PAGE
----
Volume43,Numbe7 WINSTQN-SALEM, N.C. THURSDAY, October 20, 2016
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THE CHRONICLE ELECTION TAB
City may buy Winston Lake YMCA
BY TODD LUCK
The Winston Lake YMCA could be transformed into
the Mo Lucas Senior Inclusive Recreation Center as part
of a partnership between the City of Winston-Salem and
the YMCA of Northwest North Carolina.
The city is considering purchasing the 50,000-square
foot Winston Lake Y for $1 and leasing
8300 square feet back to the YMCA to continue its
branch services there for $1. The city would use its por
tion, which would include the gym and pool, for recre
ation services for seniors and special populations. The
facility would be renamed after the late Mo Lucas, a for
mer employee at the branch who volunteered there for
decades and mentored several generations of young peo
The YMCA branch started on Depot Street in 1924 to
serve African-Americans during segregation. It still con
tinues to serve the black community as East Winston's
See TMCAo A12
The Winston Lake YMCA could be looking at big changes if the City of Winston-Salem decides to buy it.
Phoyo by Tevin Srinson
The NC Black Repertory Company's first production of the year "The Sting of White Roses" written by
Angelica Cheri delivers the message of keeping the faith during hard times. (In Photo: Thea Seed played by
Petri Gaaffney, David Seed played by Brandon Jones, Mina Seed played by Eboni Keita, and Esther Seed
played by Jelia Browne)
'The Sting of White Roses'
play addresses people
touched by cancer indirect
discuss how they
keep their faith
During an interview with The
Chronicle, shortly after the N.C.
Black Repertory Company named
him artistic director, Jackie
Alexander vowed to widen the audi
ence base, and bring productions to
the area that entertain as well as edu
cate the community on the role faith
plays in coping with the diagnoses of
"We decided this year we wanted
to do more than just entertain," he
And that's exactly what the first
black professional theater company
in the state accomplished with their
first production of the season, "The
Sting of White Roses," during
October, which is Breast Cancer
A dollar from each ticket sale and
20 percent of an affiliated art exhibit
was donated to the Susan G. Komen
Northwest N.C. organization.
Written by Angelica Cheri and
directed by Alexander, "The Sting of
White Roses" tells the story of David
Seed, a gospel vocalist on the verge
of stardom and expecting his first
child with his wife, Mina. Everything
seems to be fine in the Seed house
hold when they arrive at David's
mother house shortly before Mona's
due date, but things quickly take a
drastic turn for the worse.
Shortly after giving birth to a
healthy baby boy Mina is diagnosed
See Play on A2
BY CASH MICHAELS
FOR THE CHRONICLE .
Thursday, Oct. 20, is the beginning of North
Carolina's One Stop/Early Voting period, leading up to
what many see as a decisive Nov. 8 General Election Day
in both state and national politics.
How is Forsyth County going to vote, and who is
going to lead the way to the polls, especially during early
Forsyth County, as of Oct. 8, according to the N.C.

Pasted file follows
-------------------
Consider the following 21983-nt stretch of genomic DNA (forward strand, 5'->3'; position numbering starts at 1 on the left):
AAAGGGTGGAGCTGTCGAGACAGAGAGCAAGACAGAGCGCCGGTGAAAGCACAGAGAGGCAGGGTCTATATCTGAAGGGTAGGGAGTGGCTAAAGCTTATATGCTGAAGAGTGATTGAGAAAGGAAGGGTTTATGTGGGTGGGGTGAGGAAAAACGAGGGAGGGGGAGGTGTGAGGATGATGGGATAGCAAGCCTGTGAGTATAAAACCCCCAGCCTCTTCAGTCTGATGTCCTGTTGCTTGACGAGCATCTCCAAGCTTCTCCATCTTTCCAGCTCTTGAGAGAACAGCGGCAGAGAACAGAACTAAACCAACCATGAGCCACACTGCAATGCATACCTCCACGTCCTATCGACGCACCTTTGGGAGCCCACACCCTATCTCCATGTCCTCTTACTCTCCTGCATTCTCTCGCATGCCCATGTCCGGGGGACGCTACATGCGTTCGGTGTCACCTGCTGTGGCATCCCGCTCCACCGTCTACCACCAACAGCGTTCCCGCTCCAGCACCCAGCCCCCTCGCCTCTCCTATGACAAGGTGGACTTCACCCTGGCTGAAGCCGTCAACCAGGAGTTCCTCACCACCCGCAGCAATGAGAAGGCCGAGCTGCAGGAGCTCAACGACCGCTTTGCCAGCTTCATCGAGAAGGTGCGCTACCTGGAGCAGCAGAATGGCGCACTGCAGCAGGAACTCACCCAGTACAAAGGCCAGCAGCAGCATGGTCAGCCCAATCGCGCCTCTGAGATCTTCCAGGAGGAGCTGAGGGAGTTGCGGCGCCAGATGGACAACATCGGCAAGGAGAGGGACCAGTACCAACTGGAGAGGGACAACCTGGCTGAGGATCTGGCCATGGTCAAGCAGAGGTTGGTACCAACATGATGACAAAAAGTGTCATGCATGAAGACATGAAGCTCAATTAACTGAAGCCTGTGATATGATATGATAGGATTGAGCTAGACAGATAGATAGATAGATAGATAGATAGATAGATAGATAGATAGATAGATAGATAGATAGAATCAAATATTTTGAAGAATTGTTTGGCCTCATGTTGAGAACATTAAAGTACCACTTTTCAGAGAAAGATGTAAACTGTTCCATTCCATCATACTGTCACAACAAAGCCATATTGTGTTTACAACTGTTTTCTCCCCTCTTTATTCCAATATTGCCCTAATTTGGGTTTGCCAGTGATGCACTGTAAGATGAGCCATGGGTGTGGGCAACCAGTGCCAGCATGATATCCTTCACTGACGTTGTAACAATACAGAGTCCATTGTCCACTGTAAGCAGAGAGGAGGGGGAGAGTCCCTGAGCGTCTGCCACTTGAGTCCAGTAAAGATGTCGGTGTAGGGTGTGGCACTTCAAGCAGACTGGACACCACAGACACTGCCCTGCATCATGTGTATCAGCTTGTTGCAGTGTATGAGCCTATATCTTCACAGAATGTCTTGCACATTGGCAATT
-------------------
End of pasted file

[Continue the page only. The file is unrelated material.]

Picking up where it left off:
State Board of Elections, has 250,105 registered total vot
ers on the rolls. Of that number, 104,191 are Democrats;
75,949 are Republicans; 1,089 are Libertarians, and 68,
876 are unaffiliated voters.
Racially, the county's
African-American voters f* AIWIP AI f* N
number 69,258, while
Hispanic voters are way
under ten thousand at 7,291. 3^J ? M ? 7"^^
White voters are almost
100,000 more than black YlHMMBfeBMilHfll
voters at 162,621.
In terms of gender, female voters outnumber their
male counterparts in Forsyth County, with 135300 versus
109390. Given that high-profile women candidates are
running for president and the U.S. Senate, it will be note
worthy how the female voter advantage at the polls will
figure into both races.
One North Carolina voting statistic that seems to hold
up at least during the last two presidential elections, dur
ing 2008 and 2012, is that of black female Democrats.
They led all groups regardless of gender or party during
early voting - white ^female Democrats and Republicans
(black female Republicans too); white male Democrats
and Republicans; and black male Democrats and
For the first seven days of early voting/same - day reg
istration in Forsyth County, ballots will be cast only at one
location - the county Board of Elections office in the
Forsyth County Government Center, 201 North Chestnut
St., in downtown Winston-Salem.'
In order to same-day register, those applicants must
See Voting on A10
g WS/FCS graduation rates reach all time high
? g ^ g
BY TEVIN STINSON
For the second year in a row, Winston
Salem/Forsyth County Schools' high school
graduation rate has topped 85 percent.
According to results submitted by the N.C.
Board of Education, the graduation rate for the
2015-2016 school year reached an all time high
. ? .
to 85.7 percent. The rate for
the previous school year was
85.4 percent. The graduation
rate for fifth-year students is
up as well.
Over the past seven years,
WS/FCS's graduation rate has
increased almost 15 percent.
The local school board cred
its the rate increase to the community pledge to
raise the graduation rate to 90 percent by 2018.
The United Way of Forsyth County, the Winston
Salem Chamber of Commerce, Big Brothers/Big
Sisters and The Forsyth Promise have each sup
ported programs to help studeiits graduate.
See Rate* on K2
of Winston-Salem, LLC
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